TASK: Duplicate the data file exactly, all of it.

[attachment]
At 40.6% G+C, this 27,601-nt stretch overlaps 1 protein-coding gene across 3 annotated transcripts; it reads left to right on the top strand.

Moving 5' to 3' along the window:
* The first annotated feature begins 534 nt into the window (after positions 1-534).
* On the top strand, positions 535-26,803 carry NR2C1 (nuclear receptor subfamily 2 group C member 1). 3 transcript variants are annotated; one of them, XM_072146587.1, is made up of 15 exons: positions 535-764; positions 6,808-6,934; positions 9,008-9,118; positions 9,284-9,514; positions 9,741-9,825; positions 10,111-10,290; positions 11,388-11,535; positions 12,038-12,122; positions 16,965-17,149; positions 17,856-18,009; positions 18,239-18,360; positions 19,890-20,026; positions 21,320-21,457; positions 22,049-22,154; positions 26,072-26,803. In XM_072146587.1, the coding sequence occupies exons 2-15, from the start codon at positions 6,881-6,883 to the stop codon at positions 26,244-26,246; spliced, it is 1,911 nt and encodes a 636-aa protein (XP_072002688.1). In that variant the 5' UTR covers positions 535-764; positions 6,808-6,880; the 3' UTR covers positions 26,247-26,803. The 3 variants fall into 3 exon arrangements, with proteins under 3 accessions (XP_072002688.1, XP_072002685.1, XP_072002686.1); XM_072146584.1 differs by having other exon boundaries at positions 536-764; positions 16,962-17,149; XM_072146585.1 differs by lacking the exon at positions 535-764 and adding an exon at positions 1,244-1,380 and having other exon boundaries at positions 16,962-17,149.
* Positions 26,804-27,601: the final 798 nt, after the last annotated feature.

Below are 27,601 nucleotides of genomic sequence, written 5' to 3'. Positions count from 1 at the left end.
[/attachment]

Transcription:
At 40.6% G+C, this 27,601-nt stretch overlaps 1 protein-coding gene across 3 annotated transcripts; it reads left to right on the top strand.

Moving 5' to 3' along the window:
* The first annotated feature begins 534 nt into the window (after positions 1-534).
* On the top strand, positions 535-26,803 carry NR2C1 (nuclear receptor subfamily 2 group C member 1). 3 transcript variants are annotated; one of them, XM_072146587.1, is made up of 15 exons: positions 535-764; positions 6,808-6,934; positions 9,008-9,118; positions 9,284-9,514; positions 9,741-9,825; positions 10,111-10,290; positions 11,388-11,535; positions 12,038-12,122; positions 16,965-17,149; positions 17,856-18,009; positions 18,239-18,360; positions 19,890-20,026; positions 21,320-21,457; positions 22,049-22,154; positions 26,072-26,803. In XM_072146587.1, the coding sequence occupies exons 2-15, from the start codon at positions 6,881-6,883 to the stop codon at positions 26,244-26,246; spliced, it is 1,911 nt and encodes a 636-aa protein (XP_072002688.1). In that variant the 5' UTR covers positions 535-764; positions 6,808-6,880; the 3' UTR covers positions 26,247-26,803. The 3 variants fall into 3 exon arrangements, with proteins under 3 accessions (XP_072002688.1, XP_072002685.1, XP_072002686.1); XM_072146584.1 differs by having other exon boundaries at positions 536-764; positions 16,962-17,149; XM_072146585.1 differs by lacking the exon at positions 535-764 and adding an exon at positions 1,244-1,380 and having other exon boundaries at positions 16,962-17,149.
* Positions 26,804-27,601: the final 798 nt, after the last annotated feature.

Below are 27,601 nucleotides of genomic sequence, written 5' to 3'. Positions count from 1 at the left end.